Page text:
The EE Act and the Ministerial Guidelines place responsibility on proponents to refer their own projects to the EES process. There are no penalties for proponents who do not refer projects that meet the referral criteria to the minister for consideration.

The department relies on its networks with other government departments and private industry professionals to inform it of upcoming projects that are appropriate for referral to the EES process. It does not have any other mechanism to ensure that all projects meeting the criteria are referred to the minister for an EES decision. Other decision-makers can also make a referral to the EES process.

Although we did not find evidence of projects not being referred, the absence of a robust process for identifying projects for referral creates a risk that the department might miss projects that should be referred, or might identify them too late to activate the EES process. Without systems to identify projects that should be referred, the EES process relies on project developers to be ethical in their practices, and on the effectiveness of networks the department has in place.

Referral advice to the minister

When the department is aware that projects should be considered for an EES, its advice to the minister is evidence-based and comprehensive.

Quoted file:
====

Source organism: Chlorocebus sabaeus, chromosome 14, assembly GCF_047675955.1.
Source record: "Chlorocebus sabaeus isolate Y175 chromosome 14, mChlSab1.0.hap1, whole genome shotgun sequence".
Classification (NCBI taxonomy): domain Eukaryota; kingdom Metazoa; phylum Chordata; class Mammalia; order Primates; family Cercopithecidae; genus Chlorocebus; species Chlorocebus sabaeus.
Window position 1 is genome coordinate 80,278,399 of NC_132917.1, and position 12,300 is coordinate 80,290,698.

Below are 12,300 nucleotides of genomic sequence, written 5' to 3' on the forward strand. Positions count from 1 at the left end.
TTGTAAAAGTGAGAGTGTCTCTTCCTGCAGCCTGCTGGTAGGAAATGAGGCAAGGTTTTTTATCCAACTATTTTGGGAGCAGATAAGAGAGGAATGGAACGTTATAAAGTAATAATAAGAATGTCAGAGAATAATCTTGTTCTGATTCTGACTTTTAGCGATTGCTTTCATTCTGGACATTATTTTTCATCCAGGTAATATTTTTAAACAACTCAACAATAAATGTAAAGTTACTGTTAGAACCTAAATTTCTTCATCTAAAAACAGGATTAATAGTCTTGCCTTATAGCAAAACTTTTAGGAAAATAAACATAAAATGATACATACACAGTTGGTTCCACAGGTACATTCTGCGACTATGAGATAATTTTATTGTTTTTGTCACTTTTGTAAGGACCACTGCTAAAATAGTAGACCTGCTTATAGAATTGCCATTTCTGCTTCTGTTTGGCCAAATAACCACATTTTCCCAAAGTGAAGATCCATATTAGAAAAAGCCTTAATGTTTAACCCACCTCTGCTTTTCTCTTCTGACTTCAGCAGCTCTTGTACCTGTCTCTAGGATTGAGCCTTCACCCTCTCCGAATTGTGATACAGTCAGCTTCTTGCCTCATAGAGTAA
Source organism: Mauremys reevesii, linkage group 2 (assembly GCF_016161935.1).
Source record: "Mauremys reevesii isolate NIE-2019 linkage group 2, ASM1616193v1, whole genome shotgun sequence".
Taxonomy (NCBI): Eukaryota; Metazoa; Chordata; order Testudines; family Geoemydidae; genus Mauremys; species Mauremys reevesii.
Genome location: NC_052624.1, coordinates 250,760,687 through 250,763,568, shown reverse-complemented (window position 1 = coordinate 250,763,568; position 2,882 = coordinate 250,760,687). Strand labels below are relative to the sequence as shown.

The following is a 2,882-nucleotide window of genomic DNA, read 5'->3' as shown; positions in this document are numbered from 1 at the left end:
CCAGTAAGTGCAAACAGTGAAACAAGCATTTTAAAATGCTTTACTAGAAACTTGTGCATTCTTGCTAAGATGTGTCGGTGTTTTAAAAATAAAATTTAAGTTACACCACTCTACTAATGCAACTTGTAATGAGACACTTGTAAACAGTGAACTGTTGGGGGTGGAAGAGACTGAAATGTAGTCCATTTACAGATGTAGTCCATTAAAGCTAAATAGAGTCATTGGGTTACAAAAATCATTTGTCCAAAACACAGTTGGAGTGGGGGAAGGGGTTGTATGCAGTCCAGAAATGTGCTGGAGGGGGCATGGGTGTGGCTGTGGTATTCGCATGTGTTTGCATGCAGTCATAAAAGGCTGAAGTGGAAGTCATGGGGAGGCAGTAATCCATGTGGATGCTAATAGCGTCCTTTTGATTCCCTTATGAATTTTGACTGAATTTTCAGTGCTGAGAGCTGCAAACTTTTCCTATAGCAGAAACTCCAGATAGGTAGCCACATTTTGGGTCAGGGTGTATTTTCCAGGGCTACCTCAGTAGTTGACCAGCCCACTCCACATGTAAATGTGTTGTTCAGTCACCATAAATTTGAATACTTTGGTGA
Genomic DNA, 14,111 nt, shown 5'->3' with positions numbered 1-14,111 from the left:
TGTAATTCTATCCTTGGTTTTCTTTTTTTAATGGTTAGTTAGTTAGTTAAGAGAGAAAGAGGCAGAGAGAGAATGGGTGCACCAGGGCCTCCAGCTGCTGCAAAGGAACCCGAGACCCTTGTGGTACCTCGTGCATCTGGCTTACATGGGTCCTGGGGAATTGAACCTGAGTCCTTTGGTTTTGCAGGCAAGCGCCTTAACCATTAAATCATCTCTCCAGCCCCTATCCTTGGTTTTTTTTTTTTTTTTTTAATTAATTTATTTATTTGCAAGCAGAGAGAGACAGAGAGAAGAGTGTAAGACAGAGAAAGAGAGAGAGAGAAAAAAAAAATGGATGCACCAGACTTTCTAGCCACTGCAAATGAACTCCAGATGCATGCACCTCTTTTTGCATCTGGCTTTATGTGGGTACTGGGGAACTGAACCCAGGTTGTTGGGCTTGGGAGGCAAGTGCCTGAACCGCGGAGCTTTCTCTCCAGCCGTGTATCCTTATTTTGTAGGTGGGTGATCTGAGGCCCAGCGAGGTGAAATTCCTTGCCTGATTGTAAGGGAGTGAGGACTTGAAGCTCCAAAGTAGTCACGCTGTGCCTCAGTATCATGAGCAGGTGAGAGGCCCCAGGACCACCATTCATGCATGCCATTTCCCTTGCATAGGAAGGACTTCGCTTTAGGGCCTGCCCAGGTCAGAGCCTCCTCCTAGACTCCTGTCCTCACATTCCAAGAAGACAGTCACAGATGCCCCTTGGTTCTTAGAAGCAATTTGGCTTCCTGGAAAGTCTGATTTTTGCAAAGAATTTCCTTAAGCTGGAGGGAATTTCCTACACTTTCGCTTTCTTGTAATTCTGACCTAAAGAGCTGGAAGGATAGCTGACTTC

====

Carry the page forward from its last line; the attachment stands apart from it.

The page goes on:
During the referral process, the department considers advice supplied by the proponent about the project and its possible environmental effects. The department verifies the accuracy and completeness of this information and uses this analysis in its advice to the minister.

The department's advice outlines the risks and benefits associated with the project proceeding with or without an EES. It also identifies the matters the minister is required to consider under the Ministerial Guidelines when making this decision.

Establishing scoping requirements

Once the minister decides to proceed with an EES, the department relies on proponents to provide additional information on the project and environmental considerations to inform its drafting of the scope of the EES.

Since 2015 the department has used its QMS to help staff communicate relevant information about the scoping process consistently to proponents.